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here is a misconception that if you sell goods or services overseas you need to incorporate a company offshore. All too often we see Australian business owners having to restructure their tax affairs because they have set up a foreign subsidiary for the wrong reasons. Usually this involves a false perception they will save on tax.

These factors will determine the type of entity set-up that is required and also what documentation has to be in place. This will form the basis of your projected results, which could be used to obtain bank funding or access Australian government grants.

Choosing the right bank Our approach to setting up structures revolves around what you do operationally. If you use your Australian sales force to sell overseas, you probably won’t have to set-up an offshore entity. You will pay tax in Australia on your foreign income but this will be available as a franking credit to Australian shareholders, lowering their effective tax rate on dividends received from the company.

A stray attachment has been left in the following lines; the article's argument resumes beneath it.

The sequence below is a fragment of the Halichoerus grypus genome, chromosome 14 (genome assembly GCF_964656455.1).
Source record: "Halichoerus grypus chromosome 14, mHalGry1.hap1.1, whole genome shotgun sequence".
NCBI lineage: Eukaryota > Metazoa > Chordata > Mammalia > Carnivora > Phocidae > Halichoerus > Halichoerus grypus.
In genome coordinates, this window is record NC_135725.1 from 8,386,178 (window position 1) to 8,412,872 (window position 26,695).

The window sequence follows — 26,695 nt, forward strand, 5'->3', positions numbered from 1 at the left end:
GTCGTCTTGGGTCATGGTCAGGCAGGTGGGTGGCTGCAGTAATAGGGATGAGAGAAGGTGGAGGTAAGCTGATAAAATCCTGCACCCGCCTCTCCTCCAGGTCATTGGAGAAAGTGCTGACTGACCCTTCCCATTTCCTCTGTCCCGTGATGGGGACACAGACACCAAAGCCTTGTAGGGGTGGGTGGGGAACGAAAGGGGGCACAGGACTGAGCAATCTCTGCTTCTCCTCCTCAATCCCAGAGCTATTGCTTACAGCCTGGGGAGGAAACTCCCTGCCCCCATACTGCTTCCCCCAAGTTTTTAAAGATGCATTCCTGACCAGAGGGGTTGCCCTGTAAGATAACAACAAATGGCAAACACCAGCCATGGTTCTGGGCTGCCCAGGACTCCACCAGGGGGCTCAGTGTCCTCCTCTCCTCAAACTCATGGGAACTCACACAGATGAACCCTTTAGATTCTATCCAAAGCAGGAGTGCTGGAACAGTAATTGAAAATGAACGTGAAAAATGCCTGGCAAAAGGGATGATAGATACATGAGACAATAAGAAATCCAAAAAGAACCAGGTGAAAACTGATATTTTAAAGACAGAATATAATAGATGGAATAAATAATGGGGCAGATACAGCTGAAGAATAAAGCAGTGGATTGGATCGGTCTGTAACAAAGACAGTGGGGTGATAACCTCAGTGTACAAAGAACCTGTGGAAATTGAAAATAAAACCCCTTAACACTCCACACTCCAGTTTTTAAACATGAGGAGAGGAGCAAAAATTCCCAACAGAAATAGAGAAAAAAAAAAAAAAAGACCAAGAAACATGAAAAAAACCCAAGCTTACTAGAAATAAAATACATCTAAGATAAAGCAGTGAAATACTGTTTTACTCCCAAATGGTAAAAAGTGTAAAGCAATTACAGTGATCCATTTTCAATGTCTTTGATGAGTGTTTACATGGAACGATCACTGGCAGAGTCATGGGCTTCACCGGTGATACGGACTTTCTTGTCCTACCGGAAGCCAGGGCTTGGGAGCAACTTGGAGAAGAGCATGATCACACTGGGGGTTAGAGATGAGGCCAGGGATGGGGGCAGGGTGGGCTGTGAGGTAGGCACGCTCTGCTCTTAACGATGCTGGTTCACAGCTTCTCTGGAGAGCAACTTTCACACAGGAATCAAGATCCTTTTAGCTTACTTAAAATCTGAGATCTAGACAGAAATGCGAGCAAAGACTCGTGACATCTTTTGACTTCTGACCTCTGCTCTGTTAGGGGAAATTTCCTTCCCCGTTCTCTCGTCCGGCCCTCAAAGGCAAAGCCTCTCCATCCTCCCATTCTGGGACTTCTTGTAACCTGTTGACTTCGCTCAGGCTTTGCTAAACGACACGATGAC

Most banks in Australia also have a presence overseas. This should make any cross-border lending easier as your Australian bank manager can discuss your operation with their overseas counterpart. Generally Australian assets act as security for funds used to set up foreign operations. The ultimate aim for most offshore operations is that they become self-sustaining, so that foreign assets are used as security for foreign debt. This also takes away any currency risk. So foster a good relationship with your banker and articulate what you are doing offshore.

If you require people on the ground overseas you may need to consider setting up a foreign subsidiary. The table below highlights the effective rate of tax to Australian shareholders where subsidiaries are set up in a range of foreign countries.

It’s important not to complicate your structures around any perceived tax savings. A well thought out strategy ensures you have your business structures set up correctly and helps when you need funding or access to government assistance.